It is regrettable, but not fatal that the newly created political formation, Umbrella for Democratic Change (UDC) excludes the Botswana Congress Party (BCP). The results of Mokoboxane and Tlokweng, where the Botswana National Front (BNF) narrowly lost to the ruling party, were the first to demonstrate that the opposition parties need each other. It appears that the BNF lost because of lack of effective BCP support.
I believe that the BCP had its own reasons for not actively supporting the BNF, but I do not want to go into that, suffice it to point out that in the forthcoming bye elections in Monarch West, both the BCP and the UDC partner, the BPP will find themselves on a collision course, much to the delight of the BDP, who will once again snatch defeat from the jaws of opposition victory.
The problem of the opposition parties always splitting their own votes is now legendary. In 2009 the opposition split votes in nine constituencies, in 2004 it was 12 constituencies, and in 1999 it was six constituencies.
Only God knows how many constituencies will lost due to split in opposition vote in 2014. The loss of two wards by the BNF to the ruling BDP with such small margins shows that the go it alone strategy will not work in the current context of first past the post electoral system. But a BCP victory in Monarch West will only give rise to a false sense of optimism that the go it alone strategy is a viable option.
I want to believe that there is still time for the opposition to get their act together before the next election. There is an urgent need to get out of this self-destructive sibling rivalry where BCP and BNF still see one another as the most immediate tactical obstacle to overcome as a means to a more long term strategic objective of defeating the BDP. This emanates from a well-known ancient grudge between two siblings (in fair Palapye where we lay our scene) who, both alike in pride (or egos), just want to continue with their parents rage, one whom is now deceased (my sincere apologies to William Shakespeare).
One can feel the emerging antipathy between the newly formed UDC and the BCP. But the BCP and BNF (now under the UDC) need each other more than they want to admit publicly. Just look at their policies and manifestoes. When I was roped into the task force merging the four opposition party polices last year, I was surprised about the little differences amongst them, and the ease with which differences were quickly overcome.
Even the new kid on the block, the BMD, sometimes came up with very radical proposals, much to the relief of all of us. It is interesting to note however, that this success story was never publicly acknowledged, instead focus was put on the differences, that is, the problems surrounding seat allocations. But it appears that it is the old habit of the opposition parties to always focus on areas of disagreement rather than areas of agreement and in the process miss the bigger picture: the attainment of state power.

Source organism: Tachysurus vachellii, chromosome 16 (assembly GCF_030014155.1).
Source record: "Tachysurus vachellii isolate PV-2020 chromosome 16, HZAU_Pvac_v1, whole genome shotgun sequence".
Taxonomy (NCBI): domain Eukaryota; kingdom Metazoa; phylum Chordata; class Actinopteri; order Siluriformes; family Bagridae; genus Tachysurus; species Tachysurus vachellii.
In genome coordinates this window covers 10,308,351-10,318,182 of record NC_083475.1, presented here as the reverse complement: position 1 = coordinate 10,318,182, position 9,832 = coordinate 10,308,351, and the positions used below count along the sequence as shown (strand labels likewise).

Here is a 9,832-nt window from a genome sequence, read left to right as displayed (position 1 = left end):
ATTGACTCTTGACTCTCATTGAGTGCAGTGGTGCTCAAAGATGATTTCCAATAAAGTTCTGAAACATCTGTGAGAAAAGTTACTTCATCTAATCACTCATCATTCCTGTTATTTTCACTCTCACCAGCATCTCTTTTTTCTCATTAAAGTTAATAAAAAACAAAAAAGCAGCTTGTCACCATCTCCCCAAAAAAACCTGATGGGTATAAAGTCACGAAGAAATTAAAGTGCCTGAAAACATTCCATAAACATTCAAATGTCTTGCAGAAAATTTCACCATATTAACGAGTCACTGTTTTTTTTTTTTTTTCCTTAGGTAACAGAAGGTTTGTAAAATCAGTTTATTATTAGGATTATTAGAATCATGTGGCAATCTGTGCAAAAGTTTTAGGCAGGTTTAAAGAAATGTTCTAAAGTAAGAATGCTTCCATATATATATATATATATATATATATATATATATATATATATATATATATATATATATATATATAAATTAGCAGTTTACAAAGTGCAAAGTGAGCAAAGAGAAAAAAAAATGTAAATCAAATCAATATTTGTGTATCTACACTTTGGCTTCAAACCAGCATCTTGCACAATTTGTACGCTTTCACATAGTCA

But now that there is the UDC (of the BNF, the BMD and the BPP) a registered political party, rather than a coalition of parties, how can the TWO main opposition parties, namely, the UDC led by BNF and the BCP together move forward and overcome the well-known problem of opposition vote splitting in all the coming bye elections, and on to the 2014 general elections?
My own strong feeling is that the UDC and the BCP must form an electoral pact. The much talked about Memorandum of Understanding of Bye Elections signed by BCP, BNF and BMD can be revived and revised in light of changed political conditions. I know for a fact that there will be no need to formulate a Pact Manifesto, because it already exists.
I know because I was party to its drafting. But I am not sure who should make the first move. May be the conveners of the talks can break the deadlock by inviting Boko, Motswaledi and Saleshando to some wine and cheese get together, and ask Rev Dick Bayford to grace the occasion. To someone like Boko, an electoral pact with BCP might be a bitter pill to swallow as it would appear to vindicate the position of the Executive Committee that he fired.
But political circumstances have changed and a wise man can adapt to the new conditions. The main ingredients of these changed political circumstances include the BNF narrow loss in the last two bye elections, the formation of the UDC and the return home (not defection for God’s sake) of Botsalo Ntuane, and Kabo Morwaeng (and only God knows who is next) formerly very prominent personas in the BMD fold.
Looking at the trends in the popular vote, the opposition vote has always been very high, though fragmented. In the 2004 general elections, the ruling BDP led the popular vote by about half a percent at 50.63 percent, and in the last 2009 elections (with the Khama magic) the lead rose to 53.26 percent, up by about two and half percentage points.